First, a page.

Daniel Lord, DC recently moved with his family to Colorado for his new role as Medical Director for Crossover’s Central Region. He joined Crossover in 2012, initially as the chiropractor for the Facebook (now Meta) Health Center and has taken on increasingly strategic leadership roles while helping craft our growing integrated care team capabilities and overall corporate journey. In part 2, he speaks to leading the organization of the Crossover Guild infrastructure including the evolution to measurement-based care.
Tell me your origin story, both before Crossover and how you joined the rocket ship.
I grew up in Madison, Wisconsin. Lots of Badgers in my family. For college I wanted to venture a little further from home and experience living in a bigger city, so I went to the University of Wisconsin in Milwaukee, and I became a Panther. I loved Milwaukee and in fact, full circle, I’m going back to pitch to a local school district in the area for Crossover. It will be interesting to win something on my home turf.
At UW Milwaukee I earned a degree in Biology and then moved to the Bay Area in California, to attend Palmer College of Chiropractic West. I chose Palmer West because of its integrated approach—a physician taught us about physiology, a PhD took us through anatomy, a physical therapist taught us about rehab, and a nurse showed us first aid. I got a very holistic education there, much more than I felt I would receive at other schools, plus there was a huge focus on evidence-informed care. Having a multidisciplinary staff teaching the students was a very different and very defining experience. When I got out of school, my number one goal was to work in an integrated care team environment. It was a focus of the leadership of Palmer West to get chiropractors into these kinds of mainstream, combined care environments. They were very forward thinking in this regard and believed that solo practice was not the only way for chiropractors to deliver care.
Chiropractors add a lot of value in the musculoskeletal (MSK) domain. Partnering closely with physical therapists and mental health providers expands the toolbox of options to help patients. Together we are able to treat more people, solve a more diverse set of problems, and impact major challenges like the over-prescription of opioids and the amount of low-value surgical interventions—both of which are still massive issues in our healthcare system. The team at Palmer West saw that they could expand their integrative vision and their value as educators by placing chiropractors on teams with primary care doctors. It started in the Veterans Administration where chiros were placed on the integrated care teams and quickly demonstrated their value within the VA system.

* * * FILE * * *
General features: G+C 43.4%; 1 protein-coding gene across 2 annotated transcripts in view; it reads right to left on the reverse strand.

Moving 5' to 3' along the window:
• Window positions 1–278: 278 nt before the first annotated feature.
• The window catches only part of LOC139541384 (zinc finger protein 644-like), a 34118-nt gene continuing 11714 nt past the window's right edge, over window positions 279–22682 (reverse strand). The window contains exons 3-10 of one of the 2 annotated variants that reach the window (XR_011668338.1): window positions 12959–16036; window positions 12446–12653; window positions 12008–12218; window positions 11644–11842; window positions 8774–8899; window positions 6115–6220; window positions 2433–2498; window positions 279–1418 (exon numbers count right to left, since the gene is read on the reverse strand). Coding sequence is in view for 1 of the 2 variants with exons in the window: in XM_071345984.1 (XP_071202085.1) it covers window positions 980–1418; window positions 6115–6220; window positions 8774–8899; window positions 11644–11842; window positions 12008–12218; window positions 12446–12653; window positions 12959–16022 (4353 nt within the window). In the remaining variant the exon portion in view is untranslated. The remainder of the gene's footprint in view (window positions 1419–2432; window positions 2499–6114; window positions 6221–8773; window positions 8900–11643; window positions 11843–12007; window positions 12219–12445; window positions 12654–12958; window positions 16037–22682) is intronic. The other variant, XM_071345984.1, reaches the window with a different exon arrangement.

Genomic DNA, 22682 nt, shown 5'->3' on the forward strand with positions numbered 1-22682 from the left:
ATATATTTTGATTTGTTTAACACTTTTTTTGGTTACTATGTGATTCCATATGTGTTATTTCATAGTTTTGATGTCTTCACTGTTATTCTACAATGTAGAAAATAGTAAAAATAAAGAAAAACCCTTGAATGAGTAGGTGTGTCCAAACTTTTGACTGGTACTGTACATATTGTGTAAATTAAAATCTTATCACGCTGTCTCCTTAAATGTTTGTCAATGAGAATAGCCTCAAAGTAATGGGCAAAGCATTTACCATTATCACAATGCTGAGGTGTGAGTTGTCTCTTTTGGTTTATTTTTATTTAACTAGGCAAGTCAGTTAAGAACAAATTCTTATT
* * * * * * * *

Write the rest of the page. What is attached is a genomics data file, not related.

The next area where this approach was pursued was employer-funded corporate healthcare. One of the first companies that introduced the team-based approach at its onsite health center was Cisco, whose first center opened up in 2008 before Crossover was even founded. The center’s chiropractor was actually one of my professors at Palmer—ironically, I was in his last class before he went to work full-time at Cisco. Then, a few years later, the person who had managed the opening of the Cisco clinic was managing the opening of the Crossover Health Center at Facebook. As he knew my former professor from Cisco, he asked who he would recommend for this new facility, and my teacher pointed him in my direction.
What happened between school and Crossover?
I started my career in San Francisco, working in an integrated sports medicine facility. Its model was pretty similar to Crossover‘s—the same integrated care team with primary care, nursing, acupuncture, mental health, and a big physical therapy space. We did a lot of rehab and sports medicine given our location in San Francisco’s financial district. We saw high-powered executives as well as high-caliber athletes, professional triathletes, San Francisco Giants players, and Oracle Racing Team USA. I was hired as Oracle Racing’s sports chiropractor and helped build Team USA’s sports medicine program for the America’s Cup, which led to some very interesting stories regarding sailors, Larry Ellison, and related shenanigans. We miraculously came back after being down 8-1 in the best of 13 race series against New Zealand, the biggest comeback in America’s Cup history. While it was an incredible ride, it wasn’t really the end goal for me. That opportunity emerged when I got an email from Scott.